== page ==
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Analytical Electron Microscopy of Minerals

  • G. W. Lorimer
  • G. Cliff

Abstract

A multitude of analytical techniques which incorporate an electron optical column in the probe-forming and/or image-forming system have been developed during the last twenty years. These include the surface-sensitive technique of Auger electron spectroscopy, thermionic emission microscopy and photoelectron microscopy; the analysis of “bulk” specimens by electron probe microanalysis and the analysis of “thin” specimens by X-ray or electron spectrometry. Auger electron spectroscopy has been developed into a powerful tool for the chemical analysis of surface layers (Chang, 1973). It is particularly sensitive to the light elements C, H and O and has a spatial resolution for analysis of a few microns. Thermionic emission microscopy and photoelectron microscopy are useful techniques for studying phase distributions at a resolution in the micron range (Wegmann, 1972; Kinsman and Aaronson, 1972) but they cannot be classified as techniques of quantitative chemical analysis. Electron probe microanalysis is established as a standard tool for the analysis of bulk specimens, and it has made a very important contribution to mineralogy. The spatial resolution for analysis is a few microns with limits of detection, typically, 10–50 ppm. Procedures for carrying out quantitative analyses are well established and have been discussed by numerous authors (see, for example, Andersen, 1973; Heinrich, 1967).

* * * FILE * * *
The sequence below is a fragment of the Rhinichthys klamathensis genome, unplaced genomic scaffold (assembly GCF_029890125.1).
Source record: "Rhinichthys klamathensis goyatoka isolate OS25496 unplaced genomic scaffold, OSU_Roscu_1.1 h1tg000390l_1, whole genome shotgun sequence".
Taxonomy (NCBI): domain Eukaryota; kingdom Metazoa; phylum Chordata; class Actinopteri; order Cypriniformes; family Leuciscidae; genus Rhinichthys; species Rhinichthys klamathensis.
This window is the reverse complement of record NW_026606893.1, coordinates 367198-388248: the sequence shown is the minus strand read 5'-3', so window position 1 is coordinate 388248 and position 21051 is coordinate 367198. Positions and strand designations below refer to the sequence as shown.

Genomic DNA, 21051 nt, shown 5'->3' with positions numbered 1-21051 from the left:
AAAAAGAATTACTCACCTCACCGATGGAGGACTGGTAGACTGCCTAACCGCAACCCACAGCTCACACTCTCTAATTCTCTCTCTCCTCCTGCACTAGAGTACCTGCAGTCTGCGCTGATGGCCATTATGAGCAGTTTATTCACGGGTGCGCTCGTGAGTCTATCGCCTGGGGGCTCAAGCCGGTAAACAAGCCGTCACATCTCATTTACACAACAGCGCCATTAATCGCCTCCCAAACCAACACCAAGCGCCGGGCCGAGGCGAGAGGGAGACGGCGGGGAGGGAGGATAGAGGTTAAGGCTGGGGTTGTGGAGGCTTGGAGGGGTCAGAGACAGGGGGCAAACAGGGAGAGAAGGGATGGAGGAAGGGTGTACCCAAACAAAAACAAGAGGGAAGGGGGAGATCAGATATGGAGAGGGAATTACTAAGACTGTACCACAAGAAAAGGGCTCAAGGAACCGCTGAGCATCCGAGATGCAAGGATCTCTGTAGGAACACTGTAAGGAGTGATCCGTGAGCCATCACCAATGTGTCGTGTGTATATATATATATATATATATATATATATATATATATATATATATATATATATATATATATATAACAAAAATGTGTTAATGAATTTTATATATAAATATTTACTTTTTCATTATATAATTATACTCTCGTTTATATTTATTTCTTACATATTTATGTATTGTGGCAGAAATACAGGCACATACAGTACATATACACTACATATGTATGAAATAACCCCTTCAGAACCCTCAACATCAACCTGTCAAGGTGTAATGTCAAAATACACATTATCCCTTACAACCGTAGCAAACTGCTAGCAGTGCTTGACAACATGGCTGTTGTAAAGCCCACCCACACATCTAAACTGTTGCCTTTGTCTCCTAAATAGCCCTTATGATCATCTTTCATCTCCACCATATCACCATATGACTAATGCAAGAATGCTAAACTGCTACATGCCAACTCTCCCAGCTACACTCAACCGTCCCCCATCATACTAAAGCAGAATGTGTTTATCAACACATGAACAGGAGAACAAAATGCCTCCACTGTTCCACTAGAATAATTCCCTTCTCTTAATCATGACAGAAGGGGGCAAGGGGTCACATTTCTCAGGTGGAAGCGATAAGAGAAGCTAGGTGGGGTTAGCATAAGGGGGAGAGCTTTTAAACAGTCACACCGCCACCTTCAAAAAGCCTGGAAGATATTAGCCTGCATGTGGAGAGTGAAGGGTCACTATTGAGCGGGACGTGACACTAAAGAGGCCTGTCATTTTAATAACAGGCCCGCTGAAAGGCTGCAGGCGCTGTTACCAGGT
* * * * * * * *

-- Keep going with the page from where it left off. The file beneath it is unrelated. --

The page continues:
Keywords

Auger Electron Spectroscopy Thin Foil Bulk Specimen Thin Specimen Crystal Spectrometer 
These keywords were added by machine and not by the authors. This process is experimental and the keywords may be updated as the learning algorithm improves.

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© Springer-Verlag Berlin · Heidelberg 1976

Authors and Affiliations

  • G. W. Lorimer
  • G. Cliff

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